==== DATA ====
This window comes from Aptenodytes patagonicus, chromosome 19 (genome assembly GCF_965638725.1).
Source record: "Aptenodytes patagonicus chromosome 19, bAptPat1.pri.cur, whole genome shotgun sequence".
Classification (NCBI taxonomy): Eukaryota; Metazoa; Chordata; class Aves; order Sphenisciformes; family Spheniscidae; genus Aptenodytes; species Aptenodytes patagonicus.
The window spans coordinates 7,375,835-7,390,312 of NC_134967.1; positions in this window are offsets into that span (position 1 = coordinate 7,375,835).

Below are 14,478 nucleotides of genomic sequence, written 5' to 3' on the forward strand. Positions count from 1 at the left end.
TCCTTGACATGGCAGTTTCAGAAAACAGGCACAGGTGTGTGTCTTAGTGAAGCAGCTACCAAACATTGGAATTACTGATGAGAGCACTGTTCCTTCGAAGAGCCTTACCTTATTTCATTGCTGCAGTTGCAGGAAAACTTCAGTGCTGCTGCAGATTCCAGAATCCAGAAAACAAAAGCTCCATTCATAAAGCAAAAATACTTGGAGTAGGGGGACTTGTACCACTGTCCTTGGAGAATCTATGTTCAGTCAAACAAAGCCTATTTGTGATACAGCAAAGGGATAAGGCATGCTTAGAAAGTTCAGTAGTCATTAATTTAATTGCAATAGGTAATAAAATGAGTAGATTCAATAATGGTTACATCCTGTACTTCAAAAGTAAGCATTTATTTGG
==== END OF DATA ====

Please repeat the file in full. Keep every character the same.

This window comes from Aptenodytes patagonicus, chromosome 19 (genome assembly GCF_965638725.1).
Source record: "Aptenodytes patagonicus chromosome 19, bAptPat1.pri.cur, whole genome shotgun sequence".
Classification (NCBI taxonomy): Eukaryota; Metazoa; Chordata; class Aves; order Sphenisciformes; family Spheniscidae; genus Aptenodytes; species Aptenodytes patagonicus.
The window spans coordinates 7,375,835-7,390,312 of NC_134967.1; positions in this window are offsets into that span (position 1 = coordinate 7,375,835).

Below are 14,478 nucleotides of genomic sequence, written 5' to 3' on the forward strand. Positions count from 1 at the left end.
TCCTTGACATGGCAGTTTCAGAAAACAGGCACAGGTGTGTGTCTTAGTGAAGCAGCTACCAAACATTGGAATTACTGATGAGAGCACTGTTCCTTCGAAGAGCCTTACCTTATTTCATTGCTGCAGTTGCAGGAAAACTTCAGTGCTGCTGCAGATTCCAGAATCCAGAAAACAAAAGCTCCATTCATAAAGCAAAAATACTTGGAGTAGGGGGACTTGTACCACTGTCCTTGGAGAATCTATGTTCAGTCAAACAAAGCCTATTTGTGATACAGCAAAGGGATAAGGCATGCTTAGAAAGTTCAGTAGTCATTAATTTAATTGCAATAGGTAATAAAATGAGTAGATTCAATAATGGTTACATCCTGTACTTCAAAAGTAAGCATTTATTTGG